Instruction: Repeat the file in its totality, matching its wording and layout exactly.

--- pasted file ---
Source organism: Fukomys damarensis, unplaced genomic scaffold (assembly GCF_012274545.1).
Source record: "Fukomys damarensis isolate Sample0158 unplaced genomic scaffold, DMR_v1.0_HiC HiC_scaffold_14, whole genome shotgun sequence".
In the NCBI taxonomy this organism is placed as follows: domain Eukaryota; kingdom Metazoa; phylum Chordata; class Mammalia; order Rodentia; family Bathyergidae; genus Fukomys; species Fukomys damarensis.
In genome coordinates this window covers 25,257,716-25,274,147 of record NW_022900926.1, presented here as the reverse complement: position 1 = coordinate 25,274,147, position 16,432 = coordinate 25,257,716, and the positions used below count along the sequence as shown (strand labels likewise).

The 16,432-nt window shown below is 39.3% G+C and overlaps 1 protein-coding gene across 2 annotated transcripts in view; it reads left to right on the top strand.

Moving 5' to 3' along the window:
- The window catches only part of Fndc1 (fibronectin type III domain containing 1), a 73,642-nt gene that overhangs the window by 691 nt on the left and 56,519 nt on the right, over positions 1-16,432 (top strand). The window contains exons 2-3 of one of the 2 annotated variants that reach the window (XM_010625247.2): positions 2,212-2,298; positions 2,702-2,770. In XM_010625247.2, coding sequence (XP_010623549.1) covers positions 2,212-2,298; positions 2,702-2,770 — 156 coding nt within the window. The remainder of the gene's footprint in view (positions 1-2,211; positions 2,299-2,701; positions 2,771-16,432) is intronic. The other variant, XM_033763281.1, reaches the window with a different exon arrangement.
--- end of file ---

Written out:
Source organism: Fukomys damarensis, unplaced genomic scaffold (assembly GCF_012274545.1).
Source record: "Fukomys damarensis isolate Sample0158 unplaced genomic scaffold, DMR_v1.0_HiC HiC_scaffold_14, whole genome shotgun sequence".
In the NCBI taxonomy this organism is placed as follows: domain Eukaryota; kingdom Metazoa; phylum Chordata; class Mammalia; order Rodentia; family Bathyergidae; genus Fukomys; species Fukomys damarensis.
In genome coordinates this window covers 25,257,716-25,274,147 of record NW_022900926.1, presented here as the reverse complement: position 1 = coordinate 25,274,147, position 16,432 = coordinate 25,257,716, and the positions used below count along the sequence as shown (strand labels likewise).

The 16,432-nt window shown below is 39.3% G+C and overlaps 1 protein-coding gene across 2 annotated transcripts in view; it reads left to right on the top strand.

Moving 5' to 3' along the window:
- The window catches only part of Fndc1 (fibronectin type III domain containing 1), a 73,642-nt gene that overhangs the window by 691 nt on the left and 56,519 nt on the right, over positions 1-16,432 (top strand). The window contains exons 2-3 of one of the 2 annotated variants that reach the window (XM_010625247.2): positions 2,212-2,298; positions 2,702-2,770. In XM_010625247.2, coding sequence (XP_010623549.1) covers positions 2,212-2,298; positions 2,702-2,770 — 156 coding nt within the window. The remainder of the gene's footprint in view (positions 1-2,211; positions 2,299-2,701; positions 2,771-16,432) is intronic. The other variant, XM_033763281.1, reaches the window with a different exon arrangement.